March 6, 2013
By Kenneth Stepp
I grew up in Louisville Kentucky where leadership was secondary to ego, power, and money. In 1987 I moved to Georgia, bought a small home in the woods on five acres in Cartersville Georgia and really never thought of leadership since not much affected me there.
I followed my now wife, Tam to Dekalb County. Leadership there affected me everywhere I went. It was brutal. In 1994 we moved to Gwinnett County, Lawrenceville to be exact, where we reside to this day. It was a breathe of fresh air. I kept waiting for Gwinnett to fall into the black hole that plagues most areas in Metro Atlanta as bus lines and crowds escape the city. But strong determined leadership has been the wall that shouldn’t, wouldn’t, couldn’t, fail.
Having experienced weak, self serving leaders in the past, makes me uniquely qualified to appreciate what we have in our county. I am a blogger, work from home, and find myself reading many articles about our area, and especially the posts by citizens expressing their opinions about the people, events, decisions, rules, codes, plans, etc our elected or appointed officials make, attend, or do. Most have no idea how great we have it here. From our law enforcement to our judicial branch. This county is amazing. Perfect? Not even close. Human errors? Absolutely. But until science creates a robot that can do the job, humans will have to do.
If a person grew up in Gwinnet County they have a skewed view of what is good and bad about leadership. They’re lucky not to have experienced some of what I have. People killed in broad daylight a block from home, a robbery taking place in front of me in line at the grocery store near my home, and prostitutes walking the street just around the corner. That is in our neighboring county, Dekalb. One can read the news any day and see the difference, From the school board to the CEO, a position that costs Dekalb over one million dollars per year when you add the cost of security and expense like personal staff. Charlotte Nash does her job and that job with excellence as a bonus for us.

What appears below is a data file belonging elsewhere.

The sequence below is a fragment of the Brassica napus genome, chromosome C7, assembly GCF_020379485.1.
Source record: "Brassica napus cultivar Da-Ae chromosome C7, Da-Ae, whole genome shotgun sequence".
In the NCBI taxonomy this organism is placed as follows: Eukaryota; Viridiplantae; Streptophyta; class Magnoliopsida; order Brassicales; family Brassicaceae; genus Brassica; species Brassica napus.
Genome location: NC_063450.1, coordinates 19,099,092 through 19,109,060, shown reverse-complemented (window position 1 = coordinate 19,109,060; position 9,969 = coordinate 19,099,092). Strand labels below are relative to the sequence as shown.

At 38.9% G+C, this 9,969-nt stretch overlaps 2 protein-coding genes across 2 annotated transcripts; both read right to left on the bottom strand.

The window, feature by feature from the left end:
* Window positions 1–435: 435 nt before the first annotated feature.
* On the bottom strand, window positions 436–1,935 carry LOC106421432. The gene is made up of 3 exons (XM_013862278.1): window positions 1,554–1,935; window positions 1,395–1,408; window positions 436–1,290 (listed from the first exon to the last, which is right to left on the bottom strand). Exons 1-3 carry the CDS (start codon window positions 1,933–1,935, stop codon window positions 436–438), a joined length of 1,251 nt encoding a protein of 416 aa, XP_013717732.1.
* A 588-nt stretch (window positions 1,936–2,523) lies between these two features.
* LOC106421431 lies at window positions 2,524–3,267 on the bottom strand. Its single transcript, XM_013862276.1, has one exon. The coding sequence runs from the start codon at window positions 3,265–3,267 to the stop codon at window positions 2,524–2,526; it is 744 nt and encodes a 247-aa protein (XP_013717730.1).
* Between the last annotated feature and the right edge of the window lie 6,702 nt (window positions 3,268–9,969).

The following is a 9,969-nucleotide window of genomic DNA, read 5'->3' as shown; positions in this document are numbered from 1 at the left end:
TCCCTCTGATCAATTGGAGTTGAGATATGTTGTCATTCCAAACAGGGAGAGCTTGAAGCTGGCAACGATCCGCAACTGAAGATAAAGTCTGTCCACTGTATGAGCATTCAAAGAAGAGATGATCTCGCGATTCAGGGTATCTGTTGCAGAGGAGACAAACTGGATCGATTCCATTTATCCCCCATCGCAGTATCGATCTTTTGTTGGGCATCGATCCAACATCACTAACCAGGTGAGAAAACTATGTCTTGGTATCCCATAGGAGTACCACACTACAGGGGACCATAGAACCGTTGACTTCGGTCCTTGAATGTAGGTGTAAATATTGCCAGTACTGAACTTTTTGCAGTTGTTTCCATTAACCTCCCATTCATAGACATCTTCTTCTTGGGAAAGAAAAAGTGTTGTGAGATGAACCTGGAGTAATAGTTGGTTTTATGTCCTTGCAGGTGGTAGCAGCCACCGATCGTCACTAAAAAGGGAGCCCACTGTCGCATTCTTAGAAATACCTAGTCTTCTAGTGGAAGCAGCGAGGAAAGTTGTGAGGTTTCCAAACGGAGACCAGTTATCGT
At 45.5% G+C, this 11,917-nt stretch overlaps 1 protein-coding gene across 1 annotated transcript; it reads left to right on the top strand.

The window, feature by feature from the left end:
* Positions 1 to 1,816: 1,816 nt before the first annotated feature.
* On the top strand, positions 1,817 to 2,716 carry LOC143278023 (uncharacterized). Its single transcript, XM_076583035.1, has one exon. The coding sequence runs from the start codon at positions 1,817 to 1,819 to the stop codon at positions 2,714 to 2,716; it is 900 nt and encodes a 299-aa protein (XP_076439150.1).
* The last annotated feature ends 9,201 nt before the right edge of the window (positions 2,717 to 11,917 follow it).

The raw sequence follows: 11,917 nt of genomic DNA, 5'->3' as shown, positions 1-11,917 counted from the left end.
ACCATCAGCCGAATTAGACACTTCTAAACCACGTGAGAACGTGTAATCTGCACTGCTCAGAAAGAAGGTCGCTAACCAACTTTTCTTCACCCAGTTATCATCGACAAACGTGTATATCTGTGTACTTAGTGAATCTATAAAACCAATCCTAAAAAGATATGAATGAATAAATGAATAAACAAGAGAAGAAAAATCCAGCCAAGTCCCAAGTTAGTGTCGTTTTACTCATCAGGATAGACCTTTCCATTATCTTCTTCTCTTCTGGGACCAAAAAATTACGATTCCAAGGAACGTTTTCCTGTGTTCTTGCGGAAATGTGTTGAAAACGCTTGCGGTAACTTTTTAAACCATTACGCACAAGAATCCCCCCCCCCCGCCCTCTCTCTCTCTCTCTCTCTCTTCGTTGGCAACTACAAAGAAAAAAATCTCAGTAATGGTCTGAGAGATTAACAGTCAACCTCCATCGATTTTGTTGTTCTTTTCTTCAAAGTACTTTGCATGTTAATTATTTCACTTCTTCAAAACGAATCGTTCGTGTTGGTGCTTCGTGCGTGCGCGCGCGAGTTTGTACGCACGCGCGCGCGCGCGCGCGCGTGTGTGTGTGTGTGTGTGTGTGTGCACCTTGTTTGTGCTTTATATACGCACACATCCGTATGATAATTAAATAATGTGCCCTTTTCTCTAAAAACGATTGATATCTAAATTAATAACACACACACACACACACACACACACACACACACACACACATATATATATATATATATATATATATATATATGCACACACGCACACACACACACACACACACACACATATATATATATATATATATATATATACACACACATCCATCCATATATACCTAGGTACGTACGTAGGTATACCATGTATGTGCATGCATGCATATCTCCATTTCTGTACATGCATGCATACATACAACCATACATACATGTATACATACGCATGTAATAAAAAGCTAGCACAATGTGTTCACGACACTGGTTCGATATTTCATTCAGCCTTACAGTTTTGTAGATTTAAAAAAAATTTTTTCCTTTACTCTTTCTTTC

Tough decision making are the true test of leadership. The solid waste & recycling plan is a good example of this. A friend that writes for Gwinnett Ethics Inc, the watchdog nonprofit I started in 2012 and I wrote an article about this plan. He and I had completely different opinion about the plan. But we agreed on two things that we felt were most important to citizens here. We want a choice, and we want competition The comment thread on that article has been enlightening so far. Vast differences of opinions. That is what makes us great though.
I have been elected as a delegate for the Republican Party which most of our leaders are a part of. Getting to know them on a personal level has been an honor and illuminating. They are husbands, wives, sons, and daughters. They all have day jobs but feel compelled to serve. A stark contrast to most areas in this part of the globe. We will be electing party leaders March 9th. I’ve received calls and emails from those running. No matter who wins, we win. This is an awesome place to live.
My wife and I have raised kids, ran a business, attended church, made friends, and live wonderfully since moving to Gwinnett. My kids know of no other county. I have taught them to see the greatness of our leaders though. We can still go to the store at night, still park many rows away from the door at the mall, and not worry about a life changing event happening. I write about problems and missteps by elected officials all the time. Today I would just like to say thank you to our leaders both past and present for keeping Gwinnett the hometown that it is. That did not happen by accident.